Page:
z = 1 (2) λ where wi is the initial spot size of the field before the interruption (i.e. wi is the radial distance from the center at which the electric field becomes lie of the peak value), along the axis 1, which is any axis where there is unbound radiation, which is the axis x in this case; λ is the wavelength, z is the length of propagation; n is the refractive index of the material and Wi(z) is the spot size of the field. In a preferred embodiment, the channel waveguide has dimensions of 6 x 6 μιη with a difference in refractive index between core and cladding material of 0.75%, a refractive index of 1.5 the material in which there is unbound radiation in the x axis and a wavelength of 1.5 μιη. Calculating the fundamental mode field of the waveguide structure with a mode solver and minimizing the overlap integral loss with a Gaussian mode yields a spot size wi of 3.8 μιη. For this spot size, a threshold of -0.00 ldB corresponds to an expansion of 2%, so the maximum length is found for Wi = 1.02 *wi. Using Eq. 2, this leads to an estimated maximum feature length of 10 μιη for a wavelength of 1.5 μιη and an index of 1.5. It is noted that the estimated maximum length depends on the spot size so that, for example, a larger index difference between cladding and core will lead to a reduced maximum feature length -all else equal.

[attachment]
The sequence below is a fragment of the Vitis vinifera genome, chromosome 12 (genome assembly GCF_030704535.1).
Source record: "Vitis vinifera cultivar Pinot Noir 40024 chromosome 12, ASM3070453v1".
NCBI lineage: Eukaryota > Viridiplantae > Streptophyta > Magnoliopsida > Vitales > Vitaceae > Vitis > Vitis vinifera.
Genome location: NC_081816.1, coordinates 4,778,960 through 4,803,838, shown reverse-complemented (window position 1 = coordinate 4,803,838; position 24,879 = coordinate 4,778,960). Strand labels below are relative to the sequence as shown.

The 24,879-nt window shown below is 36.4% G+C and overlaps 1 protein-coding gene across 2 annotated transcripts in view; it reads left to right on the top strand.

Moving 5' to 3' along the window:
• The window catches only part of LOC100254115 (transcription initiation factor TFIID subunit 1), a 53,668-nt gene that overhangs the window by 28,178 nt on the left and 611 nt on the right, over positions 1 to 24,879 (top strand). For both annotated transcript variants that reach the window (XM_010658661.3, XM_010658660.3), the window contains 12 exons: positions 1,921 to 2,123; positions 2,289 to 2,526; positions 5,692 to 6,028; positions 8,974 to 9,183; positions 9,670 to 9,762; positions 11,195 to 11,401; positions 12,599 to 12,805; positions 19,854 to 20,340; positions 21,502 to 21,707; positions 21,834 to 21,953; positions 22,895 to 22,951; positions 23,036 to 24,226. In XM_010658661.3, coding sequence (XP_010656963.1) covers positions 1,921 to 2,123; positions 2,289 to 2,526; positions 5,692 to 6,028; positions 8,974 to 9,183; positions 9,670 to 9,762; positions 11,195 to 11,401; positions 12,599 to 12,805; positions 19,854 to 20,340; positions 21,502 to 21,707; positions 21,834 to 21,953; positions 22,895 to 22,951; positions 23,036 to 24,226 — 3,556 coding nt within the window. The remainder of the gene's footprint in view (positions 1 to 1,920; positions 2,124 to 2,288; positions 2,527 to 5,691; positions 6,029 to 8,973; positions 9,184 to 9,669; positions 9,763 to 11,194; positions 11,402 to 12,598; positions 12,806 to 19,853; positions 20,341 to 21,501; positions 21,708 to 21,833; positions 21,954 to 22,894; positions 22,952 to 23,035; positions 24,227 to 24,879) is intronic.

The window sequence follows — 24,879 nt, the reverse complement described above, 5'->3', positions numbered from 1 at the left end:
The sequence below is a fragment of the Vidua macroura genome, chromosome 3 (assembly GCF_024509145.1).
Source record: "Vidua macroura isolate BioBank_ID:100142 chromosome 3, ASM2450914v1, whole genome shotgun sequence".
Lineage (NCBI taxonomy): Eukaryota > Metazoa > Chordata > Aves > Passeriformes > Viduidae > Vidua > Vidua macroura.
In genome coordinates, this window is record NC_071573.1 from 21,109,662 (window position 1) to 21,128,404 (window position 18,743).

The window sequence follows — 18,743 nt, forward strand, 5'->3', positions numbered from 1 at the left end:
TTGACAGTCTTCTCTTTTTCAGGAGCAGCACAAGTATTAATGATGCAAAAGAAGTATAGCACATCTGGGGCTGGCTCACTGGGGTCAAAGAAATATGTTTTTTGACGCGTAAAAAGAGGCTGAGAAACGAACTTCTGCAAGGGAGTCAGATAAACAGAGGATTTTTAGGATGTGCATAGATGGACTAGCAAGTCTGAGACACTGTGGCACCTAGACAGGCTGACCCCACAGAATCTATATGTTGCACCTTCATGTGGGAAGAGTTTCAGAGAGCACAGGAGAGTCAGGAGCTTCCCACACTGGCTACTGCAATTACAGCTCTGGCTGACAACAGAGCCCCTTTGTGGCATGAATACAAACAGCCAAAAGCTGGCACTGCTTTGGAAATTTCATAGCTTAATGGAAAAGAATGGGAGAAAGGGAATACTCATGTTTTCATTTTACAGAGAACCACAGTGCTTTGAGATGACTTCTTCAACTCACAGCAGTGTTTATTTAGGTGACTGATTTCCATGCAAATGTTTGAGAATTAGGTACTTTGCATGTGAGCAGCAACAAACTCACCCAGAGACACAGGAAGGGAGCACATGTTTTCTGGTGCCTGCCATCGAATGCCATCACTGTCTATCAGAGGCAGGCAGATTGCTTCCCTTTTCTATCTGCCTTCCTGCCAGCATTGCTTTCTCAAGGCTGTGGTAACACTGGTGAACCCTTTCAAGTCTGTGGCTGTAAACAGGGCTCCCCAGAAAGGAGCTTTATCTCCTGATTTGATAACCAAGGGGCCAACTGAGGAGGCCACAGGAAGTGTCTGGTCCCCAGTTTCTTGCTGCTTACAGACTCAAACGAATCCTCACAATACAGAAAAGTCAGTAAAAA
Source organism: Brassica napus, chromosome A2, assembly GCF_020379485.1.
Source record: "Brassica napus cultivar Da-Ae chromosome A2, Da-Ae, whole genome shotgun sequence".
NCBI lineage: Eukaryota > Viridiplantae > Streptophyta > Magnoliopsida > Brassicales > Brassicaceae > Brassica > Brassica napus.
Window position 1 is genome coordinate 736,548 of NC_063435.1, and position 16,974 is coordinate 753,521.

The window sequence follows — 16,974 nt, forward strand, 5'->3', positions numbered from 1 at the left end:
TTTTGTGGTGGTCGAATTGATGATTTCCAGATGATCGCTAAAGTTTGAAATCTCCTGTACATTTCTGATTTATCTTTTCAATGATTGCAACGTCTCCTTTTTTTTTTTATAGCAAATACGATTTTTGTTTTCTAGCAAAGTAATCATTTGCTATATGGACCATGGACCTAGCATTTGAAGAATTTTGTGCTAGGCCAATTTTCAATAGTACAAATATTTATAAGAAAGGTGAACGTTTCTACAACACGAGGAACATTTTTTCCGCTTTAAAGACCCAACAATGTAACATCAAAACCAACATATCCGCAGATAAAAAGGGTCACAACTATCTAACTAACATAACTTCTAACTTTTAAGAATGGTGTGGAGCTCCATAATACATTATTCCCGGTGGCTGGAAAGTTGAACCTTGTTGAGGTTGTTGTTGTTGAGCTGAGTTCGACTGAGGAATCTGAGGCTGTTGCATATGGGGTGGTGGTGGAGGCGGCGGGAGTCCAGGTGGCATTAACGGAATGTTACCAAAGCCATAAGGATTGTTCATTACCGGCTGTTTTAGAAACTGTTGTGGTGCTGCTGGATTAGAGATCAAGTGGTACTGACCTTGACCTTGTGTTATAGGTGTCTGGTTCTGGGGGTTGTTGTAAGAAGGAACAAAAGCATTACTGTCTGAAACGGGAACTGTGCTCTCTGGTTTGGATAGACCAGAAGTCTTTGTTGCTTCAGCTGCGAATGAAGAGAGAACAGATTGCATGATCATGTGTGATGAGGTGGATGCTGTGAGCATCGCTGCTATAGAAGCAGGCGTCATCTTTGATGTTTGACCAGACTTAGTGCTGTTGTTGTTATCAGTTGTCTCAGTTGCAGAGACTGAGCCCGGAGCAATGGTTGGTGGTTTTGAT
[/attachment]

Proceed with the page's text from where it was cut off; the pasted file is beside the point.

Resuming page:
In one embodiment a percentage of the holes of the intermediate regions are shorter than the maximum feature length, such as 10%> or more, such as 25% or more, such as 50% or more, such as 75% or more, such as all of the holes are shorter. In one embodiment these holes are longer than the maximum feature length but no more than 3 times longer, such as no more than 2 times longer, such as no longer than 50% longer, such as no longer than 25% longer. In one embodiment the separation of holes, calculated as the pitch minus the length of the hole, is shorter than the maximum feature length, such as 10% or more, such as 25%o or more, such as 50%> or more, such as 75% or more, such as all of the separations of holes are shorter. In one embodiment these separations are longer than the maximum feature length but no more than 3 times longer, such as no more than 2 times longer, such as no longer than 50% longer, such as no longer than 25% longer. Here the maximum length is in one embodiment calculated based on Eq. 2 and the initial spot size wi is determined based on the configuration of the branching waveguides away from intermediate region and the wavelength for which the planar optical device is arranged to operate. In one embodiment the threshold is less than -0.05dB, such as less than -0.025dB, such as less than -0.005 dB, such as less than -0.003dB, such as less than -0.002dB, such as less than -0.00 ldB.